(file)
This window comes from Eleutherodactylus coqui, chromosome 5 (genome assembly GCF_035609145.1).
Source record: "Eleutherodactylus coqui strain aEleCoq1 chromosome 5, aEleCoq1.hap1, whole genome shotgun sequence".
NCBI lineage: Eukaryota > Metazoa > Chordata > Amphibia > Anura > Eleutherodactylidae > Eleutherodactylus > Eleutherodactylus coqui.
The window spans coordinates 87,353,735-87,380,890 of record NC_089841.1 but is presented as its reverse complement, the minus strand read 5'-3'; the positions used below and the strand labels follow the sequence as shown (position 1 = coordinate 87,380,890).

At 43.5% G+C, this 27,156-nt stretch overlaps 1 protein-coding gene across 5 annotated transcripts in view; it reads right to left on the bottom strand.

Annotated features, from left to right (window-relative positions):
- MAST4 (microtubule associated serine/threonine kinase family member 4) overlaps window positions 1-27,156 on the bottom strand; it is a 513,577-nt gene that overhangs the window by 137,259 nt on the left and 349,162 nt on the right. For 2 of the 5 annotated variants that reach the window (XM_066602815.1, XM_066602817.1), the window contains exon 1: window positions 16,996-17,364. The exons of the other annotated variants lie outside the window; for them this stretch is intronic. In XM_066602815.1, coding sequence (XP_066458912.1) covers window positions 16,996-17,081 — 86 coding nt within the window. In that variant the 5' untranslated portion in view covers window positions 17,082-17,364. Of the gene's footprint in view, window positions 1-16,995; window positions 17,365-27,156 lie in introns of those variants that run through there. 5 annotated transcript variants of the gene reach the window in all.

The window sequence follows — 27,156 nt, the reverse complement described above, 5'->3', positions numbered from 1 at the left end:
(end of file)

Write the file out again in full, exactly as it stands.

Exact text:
This window comes from Eleutherodactylus coqui, chromosome 5 (genome assembly GCF_035609145.1).
Source record: "Eleutherodactylus coqui strain aEleCoq1 chromosome 5, aEleCoq1.hap1, whole genome shotgun sequence".
NCBI lineage: Eukaryota > Metazoa > Chordata > Amphibia > Anura > Eleutherodactylidae > Eleutherodactylus > Eleutherodactylus coqui.
The window spans coordinates 87,353,735-87,380,890 of record NC_089841.1 but is presented as its reverse complement, the minus strand read 5'-3'; the positions used below and the strand labels follow the sequence as shown (position 1 = coordinate 87,380,890).

At 43.5% G+C, this 27,156-nt stretch overlaps 1 protein-coding gene across 5 annotated transcripts in view; it reads right to left on the bottom strand.

Annotated features, from left to right (window-relative positions):
- MAST4 (microtubule associated serine/threonine kinase family member 4) overlaps window positions 1-27,156 on the bottom strand; it is a 513,577-nt gene that overhangs the window by 137,259 nt on the left and 349,162 nt on the right. For 2 of the 5 annotated variants that reach the window (XM_066602815.1, XM_066602817.1), the window contains exon 1: window positions 16,996-17,364. The exons of the other annotated variants lie outside the window; for them this stretch is intronic. In XM_066602815.1, coding sequence (XP_066458912.1) covers window positions 16,996-17,081 — 86 coding nt within the window. In that variant the 5' untranslated portion in view covers window positions 17,082-17,364. Of the gene's footprint in view, window positions 1-16,995; window positions 17,365-27,156 lie in introns of those variants that run through there. 5 annotated transcript variants of the gene reach the window in all.

The window sequence follows — 27,156 nt, the reverse complement described above, 5'->3', positions numbered from 1 at the left end: